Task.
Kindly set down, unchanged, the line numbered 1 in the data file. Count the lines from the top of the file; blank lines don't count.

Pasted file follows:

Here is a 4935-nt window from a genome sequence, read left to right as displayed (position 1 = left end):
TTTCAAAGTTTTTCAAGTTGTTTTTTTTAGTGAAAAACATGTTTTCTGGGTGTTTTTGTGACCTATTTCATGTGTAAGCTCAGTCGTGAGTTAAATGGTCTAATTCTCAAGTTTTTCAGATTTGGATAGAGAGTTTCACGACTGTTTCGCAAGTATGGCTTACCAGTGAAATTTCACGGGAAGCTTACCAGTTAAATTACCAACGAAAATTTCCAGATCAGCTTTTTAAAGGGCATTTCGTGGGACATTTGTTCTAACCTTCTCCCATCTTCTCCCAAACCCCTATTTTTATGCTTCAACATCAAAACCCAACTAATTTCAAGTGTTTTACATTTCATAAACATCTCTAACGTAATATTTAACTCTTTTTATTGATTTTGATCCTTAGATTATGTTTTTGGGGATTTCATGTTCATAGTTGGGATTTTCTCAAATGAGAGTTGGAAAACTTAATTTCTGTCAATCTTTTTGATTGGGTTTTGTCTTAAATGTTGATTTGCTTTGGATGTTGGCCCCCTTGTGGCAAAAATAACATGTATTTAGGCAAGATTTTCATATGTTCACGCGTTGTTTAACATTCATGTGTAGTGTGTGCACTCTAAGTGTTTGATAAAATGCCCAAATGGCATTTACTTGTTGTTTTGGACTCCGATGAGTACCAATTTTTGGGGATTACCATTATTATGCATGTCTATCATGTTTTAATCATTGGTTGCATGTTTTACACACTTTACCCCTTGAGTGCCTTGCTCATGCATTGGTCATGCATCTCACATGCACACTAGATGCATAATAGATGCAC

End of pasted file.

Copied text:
Here is a 4935-nt window from a genome sequence, read left to right as displayed (position 1 = left end):